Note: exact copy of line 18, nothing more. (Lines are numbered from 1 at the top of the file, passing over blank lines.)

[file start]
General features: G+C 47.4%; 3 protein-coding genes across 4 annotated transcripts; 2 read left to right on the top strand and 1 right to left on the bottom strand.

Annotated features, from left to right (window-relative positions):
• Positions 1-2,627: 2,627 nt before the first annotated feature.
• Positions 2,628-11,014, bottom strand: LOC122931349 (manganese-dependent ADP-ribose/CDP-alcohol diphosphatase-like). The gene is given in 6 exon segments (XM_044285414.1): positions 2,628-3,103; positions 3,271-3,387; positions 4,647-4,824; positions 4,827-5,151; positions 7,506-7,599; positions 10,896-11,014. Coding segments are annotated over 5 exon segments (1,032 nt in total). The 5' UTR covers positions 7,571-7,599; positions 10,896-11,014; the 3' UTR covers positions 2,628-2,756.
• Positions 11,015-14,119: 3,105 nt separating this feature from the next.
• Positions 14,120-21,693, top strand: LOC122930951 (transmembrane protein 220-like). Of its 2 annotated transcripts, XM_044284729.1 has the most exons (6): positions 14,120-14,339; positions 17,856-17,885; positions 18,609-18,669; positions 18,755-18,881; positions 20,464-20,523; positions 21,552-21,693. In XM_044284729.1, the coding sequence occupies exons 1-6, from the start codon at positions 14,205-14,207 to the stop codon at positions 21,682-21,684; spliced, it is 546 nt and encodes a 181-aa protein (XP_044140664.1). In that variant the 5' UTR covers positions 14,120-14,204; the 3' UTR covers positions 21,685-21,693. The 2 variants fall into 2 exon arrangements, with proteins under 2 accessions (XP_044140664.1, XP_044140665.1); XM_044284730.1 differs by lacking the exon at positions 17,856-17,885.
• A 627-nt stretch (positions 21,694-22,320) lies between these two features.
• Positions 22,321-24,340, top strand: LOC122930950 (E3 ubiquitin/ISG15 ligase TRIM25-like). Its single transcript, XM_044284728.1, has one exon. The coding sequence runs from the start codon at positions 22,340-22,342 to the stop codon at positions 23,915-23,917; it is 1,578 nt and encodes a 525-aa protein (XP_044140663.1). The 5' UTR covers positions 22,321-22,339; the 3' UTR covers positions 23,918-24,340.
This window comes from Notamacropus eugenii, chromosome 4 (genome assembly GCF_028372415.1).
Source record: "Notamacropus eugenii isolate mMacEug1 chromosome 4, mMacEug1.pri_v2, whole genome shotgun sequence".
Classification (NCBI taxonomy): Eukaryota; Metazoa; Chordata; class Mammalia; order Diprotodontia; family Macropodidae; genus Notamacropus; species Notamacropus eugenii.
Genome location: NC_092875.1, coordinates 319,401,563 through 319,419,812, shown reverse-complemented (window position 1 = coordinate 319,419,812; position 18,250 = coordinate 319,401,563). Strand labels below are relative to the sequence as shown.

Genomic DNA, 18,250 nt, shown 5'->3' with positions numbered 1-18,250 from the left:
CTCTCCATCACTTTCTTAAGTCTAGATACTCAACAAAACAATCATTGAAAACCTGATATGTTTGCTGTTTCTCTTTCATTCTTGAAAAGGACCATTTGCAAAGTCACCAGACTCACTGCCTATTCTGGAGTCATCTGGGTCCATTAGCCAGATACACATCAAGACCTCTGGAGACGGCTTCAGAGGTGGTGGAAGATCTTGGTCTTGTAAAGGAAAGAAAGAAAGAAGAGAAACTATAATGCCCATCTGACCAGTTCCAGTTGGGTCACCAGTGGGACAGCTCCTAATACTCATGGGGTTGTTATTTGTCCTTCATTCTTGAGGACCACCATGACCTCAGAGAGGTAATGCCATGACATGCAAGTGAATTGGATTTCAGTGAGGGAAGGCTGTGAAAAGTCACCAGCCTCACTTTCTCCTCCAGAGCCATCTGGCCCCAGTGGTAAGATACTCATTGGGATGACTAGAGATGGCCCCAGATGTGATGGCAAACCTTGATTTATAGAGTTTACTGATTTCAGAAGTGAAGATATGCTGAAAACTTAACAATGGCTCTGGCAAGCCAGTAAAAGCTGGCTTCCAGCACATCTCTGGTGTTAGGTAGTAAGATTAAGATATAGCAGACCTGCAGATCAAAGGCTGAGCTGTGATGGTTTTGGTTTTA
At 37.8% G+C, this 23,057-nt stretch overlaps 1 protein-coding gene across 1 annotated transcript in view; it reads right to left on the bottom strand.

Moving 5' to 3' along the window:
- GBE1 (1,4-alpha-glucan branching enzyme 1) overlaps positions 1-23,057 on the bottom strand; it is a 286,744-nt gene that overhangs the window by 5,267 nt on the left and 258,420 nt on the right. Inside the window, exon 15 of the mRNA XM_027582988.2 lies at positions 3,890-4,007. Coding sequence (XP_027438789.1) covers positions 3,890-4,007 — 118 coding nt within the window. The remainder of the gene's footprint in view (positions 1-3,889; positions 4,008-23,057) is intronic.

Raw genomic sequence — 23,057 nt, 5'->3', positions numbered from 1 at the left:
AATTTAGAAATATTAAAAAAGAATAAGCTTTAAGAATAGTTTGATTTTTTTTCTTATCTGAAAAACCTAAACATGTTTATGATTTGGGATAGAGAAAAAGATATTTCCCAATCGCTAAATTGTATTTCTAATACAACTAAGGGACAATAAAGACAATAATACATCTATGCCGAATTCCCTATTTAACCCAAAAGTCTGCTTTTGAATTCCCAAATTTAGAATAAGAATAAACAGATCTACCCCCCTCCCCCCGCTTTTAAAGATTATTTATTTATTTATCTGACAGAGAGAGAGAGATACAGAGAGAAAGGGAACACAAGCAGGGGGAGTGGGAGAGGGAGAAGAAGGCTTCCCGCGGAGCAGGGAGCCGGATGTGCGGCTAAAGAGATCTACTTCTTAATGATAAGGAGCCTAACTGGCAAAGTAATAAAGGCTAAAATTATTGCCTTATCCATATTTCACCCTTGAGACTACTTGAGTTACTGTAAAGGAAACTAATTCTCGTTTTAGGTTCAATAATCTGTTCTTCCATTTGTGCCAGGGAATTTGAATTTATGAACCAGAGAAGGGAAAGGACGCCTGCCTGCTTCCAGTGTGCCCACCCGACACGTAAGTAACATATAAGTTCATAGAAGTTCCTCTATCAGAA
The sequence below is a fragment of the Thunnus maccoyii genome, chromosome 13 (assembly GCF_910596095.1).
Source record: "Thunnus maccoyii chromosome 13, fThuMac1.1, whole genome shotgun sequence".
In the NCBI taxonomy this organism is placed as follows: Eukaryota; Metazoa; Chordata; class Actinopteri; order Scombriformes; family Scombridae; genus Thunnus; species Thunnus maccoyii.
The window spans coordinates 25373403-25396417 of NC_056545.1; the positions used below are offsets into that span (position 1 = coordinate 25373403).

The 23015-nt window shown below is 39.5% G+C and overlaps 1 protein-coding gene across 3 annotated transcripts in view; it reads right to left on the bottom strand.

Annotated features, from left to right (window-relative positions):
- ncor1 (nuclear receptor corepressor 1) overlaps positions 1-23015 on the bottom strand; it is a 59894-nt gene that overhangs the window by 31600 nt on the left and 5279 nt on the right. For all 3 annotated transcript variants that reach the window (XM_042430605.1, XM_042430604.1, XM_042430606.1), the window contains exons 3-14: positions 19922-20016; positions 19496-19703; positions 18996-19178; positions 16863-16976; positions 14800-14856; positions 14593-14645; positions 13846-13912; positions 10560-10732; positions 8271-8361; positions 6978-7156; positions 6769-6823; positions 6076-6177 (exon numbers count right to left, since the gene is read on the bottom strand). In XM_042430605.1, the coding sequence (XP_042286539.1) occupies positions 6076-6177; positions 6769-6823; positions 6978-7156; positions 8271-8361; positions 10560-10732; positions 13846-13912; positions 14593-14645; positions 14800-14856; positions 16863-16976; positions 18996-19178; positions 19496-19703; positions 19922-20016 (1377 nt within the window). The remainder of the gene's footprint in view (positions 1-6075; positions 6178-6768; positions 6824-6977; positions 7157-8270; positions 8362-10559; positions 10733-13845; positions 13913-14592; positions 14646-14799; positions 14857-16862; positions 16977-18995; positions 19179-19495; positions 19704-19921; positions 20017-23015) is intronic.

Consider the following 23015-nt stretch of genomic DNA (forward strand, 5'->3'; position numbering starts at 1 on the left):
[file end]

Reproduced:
Raw genomic sequence — 23,057 nt, 5'->3', positions numbered from 1 at the left: